DB Segments Used (Type wise)

Create Or Replace Force View Sys.Av_db_used_space_seg_type ("Total Used",
                                                            "Data part",
                                                            "Index part",
                                                            "LOB part",
                                                            "RBS part",
                                                            "TEMP part"
   Select Sum (Bytes) / 1024 / 1024 "Total Used",
          Sum (Decode (Substr (Segment_type, 1, 5),
                       'TABLE', Bytes / 1024 / 1024,
              ) "Data part",
          Sum (Decode (Substr (Segment_type, 1, 5),
                       'INDEX', Bytes / 1024 / 1024,
              ) "Index part",
          Sum (Decode (Substr (Segment_type, 1, 3),
                       'LOB', Bytes / 1024 / 1024,
              ) "LOB part",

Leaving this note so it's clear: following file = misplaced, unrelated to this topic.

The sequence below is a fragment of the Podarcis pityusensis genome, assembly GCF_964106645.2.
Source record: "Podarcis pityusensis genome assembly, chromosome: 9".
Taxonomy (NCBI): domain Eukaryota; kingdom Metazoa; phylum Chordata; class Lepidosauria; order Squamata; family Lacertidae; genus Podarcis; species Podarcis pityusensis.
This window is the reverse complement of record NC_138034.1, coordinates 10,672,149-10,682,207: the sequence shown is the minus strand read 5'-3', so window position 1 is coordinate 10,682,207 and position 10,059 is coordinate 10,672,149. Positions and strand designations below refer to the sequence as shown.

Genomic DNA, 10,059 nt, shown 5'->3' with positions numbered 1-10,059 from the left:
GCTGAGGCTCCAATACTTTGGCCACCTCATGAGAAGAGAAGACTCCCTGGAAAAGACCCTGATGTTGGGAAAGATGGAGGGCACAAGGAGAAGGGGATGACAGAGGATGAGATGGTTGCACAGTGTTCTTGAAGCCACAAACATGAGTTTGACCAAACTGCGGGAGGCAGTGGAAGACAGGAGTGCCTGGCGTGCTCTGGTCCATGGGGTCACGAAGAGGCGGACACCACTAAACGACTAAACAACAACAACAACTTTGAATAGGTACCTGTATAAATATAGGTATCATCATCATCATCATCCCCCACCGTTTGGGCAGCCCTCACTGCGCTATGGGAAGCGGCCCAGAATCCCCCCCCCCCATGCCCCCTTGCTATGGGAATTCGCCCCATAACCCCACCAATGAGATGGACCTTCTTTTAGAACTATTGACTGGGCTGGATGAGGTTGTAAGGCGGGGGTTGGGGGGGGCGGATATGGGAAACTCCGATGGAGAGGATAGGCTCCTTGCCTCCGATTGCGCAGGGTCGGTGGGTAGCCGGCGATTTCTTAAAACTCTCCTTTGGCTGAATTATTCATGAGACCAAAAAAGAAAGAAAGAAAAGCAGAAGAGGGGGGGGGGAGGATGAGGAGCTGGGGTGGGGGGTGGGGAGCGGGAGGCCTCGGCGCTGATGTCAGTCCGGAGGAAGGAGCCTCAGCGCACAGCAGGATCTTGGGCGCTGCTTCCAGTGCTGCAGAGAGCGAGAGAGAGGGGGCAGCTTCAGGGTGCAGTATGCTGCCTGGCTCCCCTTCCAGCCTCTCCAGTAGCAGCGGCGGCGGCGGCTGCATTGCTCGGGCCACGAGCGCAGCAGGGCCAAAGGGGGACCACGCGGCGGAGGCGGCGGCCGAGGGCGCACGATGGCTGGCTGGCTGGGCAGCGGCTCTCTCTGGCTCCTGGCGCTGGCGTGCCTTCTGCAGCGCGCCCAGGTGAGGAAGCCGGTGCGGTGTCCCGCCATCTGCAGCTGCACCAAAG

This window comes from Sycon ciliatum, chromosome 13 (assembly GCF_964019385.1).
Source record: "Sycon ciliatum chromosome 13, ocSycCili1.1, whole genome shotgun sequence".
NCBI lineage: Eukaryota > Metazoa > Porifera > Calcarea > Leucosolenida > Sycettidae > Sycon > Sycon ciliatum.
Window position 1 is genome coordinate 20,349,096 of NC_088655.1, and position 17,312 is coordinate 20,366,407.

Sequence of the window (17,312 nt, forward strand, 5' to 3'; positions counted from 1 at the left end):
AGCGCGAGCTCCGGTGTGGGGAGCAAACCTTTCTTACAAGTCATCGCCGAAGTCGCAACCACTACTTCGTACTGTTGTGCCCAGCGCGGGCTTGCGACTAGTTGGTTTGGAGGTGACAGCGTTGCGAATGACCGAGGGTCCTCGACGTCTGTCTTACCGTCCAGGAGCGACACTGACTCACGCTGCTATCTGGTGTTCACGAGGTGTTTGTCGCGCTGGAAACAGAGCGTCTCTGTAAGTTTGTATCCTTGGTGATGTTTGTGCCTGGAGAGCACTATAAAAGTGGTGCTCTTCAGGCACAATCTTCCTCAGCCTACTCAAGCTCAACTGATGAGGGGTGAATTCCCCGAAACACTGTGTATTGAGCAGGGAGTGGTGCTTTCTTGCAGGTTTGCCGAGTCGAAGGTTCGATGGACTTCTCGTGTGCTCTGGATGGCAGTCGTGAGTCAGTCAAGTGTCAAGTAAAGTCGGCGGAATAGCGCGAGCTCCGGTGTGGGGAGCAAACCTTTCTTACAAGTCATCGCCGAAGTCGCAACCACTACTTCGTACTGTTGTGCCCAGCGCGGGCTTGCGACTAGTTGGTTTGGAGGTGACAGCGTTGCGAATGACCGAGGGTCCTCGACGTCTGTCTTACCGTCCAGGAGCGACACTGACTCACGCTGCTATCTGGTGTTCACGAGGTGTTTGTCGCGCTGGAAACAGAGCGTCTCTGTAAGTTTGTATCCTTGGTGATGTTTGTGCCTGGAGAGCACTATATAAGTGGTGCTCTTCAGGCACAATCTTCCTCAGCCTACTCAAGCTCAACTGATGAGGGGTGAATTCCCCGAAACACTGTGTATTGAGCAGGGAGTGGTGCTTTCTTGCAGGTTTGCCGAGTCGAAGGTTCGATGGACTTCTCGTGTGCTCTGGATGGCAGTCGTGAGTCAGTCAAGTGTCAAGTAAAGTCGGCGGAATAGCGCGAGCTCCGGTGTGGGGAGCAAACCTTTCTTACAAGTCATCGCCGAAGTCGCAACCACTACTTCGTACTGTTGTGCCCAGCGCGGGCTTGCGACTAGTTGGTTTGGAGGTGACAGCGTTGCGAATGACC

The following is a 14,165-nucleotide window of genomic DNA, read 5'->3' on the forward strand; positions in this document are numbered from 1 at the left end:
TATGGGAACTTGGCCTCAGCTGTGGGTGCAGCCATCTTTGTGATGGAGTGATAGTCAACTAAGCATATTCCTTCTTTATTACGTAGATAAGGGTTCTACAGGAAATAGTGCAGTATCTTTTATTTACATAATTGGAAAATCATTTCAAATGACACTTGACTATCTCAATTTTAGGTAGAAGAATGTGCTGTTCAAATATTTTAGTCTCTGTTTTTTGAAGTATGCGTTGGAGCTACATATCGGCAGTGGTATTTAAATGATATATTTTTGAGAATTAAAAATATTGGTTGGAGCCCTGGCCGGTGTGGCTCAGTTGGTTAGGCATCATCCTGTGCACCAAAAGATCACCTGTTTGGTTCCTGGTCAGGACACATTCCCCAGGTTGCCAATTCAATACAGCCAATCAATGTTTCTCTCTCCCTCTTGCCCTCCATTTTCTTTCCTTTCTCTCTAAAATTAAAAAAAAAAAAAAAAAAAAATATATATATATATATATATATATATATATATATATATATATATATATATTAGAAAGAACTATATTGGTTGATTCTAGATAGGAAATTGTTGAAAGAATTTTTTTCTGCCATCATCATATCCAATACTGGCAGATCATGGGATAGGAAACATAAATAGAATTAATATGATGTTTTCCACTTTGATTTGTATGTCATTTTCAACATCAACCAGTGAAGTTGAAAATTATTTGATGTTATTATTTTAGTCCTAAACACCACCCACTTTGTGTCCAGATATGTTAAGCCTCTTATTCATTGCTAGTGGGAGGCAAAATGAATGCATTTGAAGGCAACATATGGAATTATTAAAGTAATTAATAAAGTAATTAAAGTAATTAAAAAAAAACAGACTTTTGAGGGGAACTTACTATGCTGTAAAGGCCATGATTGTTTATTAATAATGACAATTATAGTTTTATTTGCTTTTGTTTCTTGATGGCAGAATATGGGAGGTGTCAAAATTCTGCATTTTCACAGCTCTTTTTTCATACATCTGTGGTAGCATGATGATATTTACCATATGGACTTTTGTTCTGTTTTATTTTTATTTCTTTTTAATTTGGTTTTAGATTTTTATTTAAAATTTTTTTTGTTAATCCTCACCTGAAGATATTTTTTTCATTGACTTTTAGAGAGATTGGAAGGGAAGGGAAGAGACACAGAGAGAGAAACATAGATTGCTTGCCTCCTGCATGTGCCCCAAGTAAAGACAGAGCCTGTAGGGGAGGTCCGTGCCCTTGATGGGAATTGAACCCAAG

Sum (Decode (Segment_type, 'ROLLBACK', Bytes / 1024 / 1024, 0)
              ) "RBS part",
          Sum (Decode (Segment_type, 'TEMPORARY', Bytes / 1024 / 1024, 0)
              ) "TEMP part"
     From Sys.Dba_segments;

DB History

Create Or Replace Force View Sys.Av_db_update_history (Action_time,
     From Registry$history;

How much DB undo generated

Create Or Replace Force View Sys.Av_db_undo_generated (Rundate,
                                                       "REDO PER DAY (MB)"
   Select   Trunc (Completion_time) Rundate,
            To_char (Trunc (Completion_time), 'DAY') Day, Count (*) Logswitch,
            Round ((Sum (Blocks * Block_size) / 1024 / 1024)
                  ) "REDO PER DAY (MB)"
       From V$archived_log
   Group By Trunc (Completion_time)
   Order By 1 Desc;

Session blocking quiesce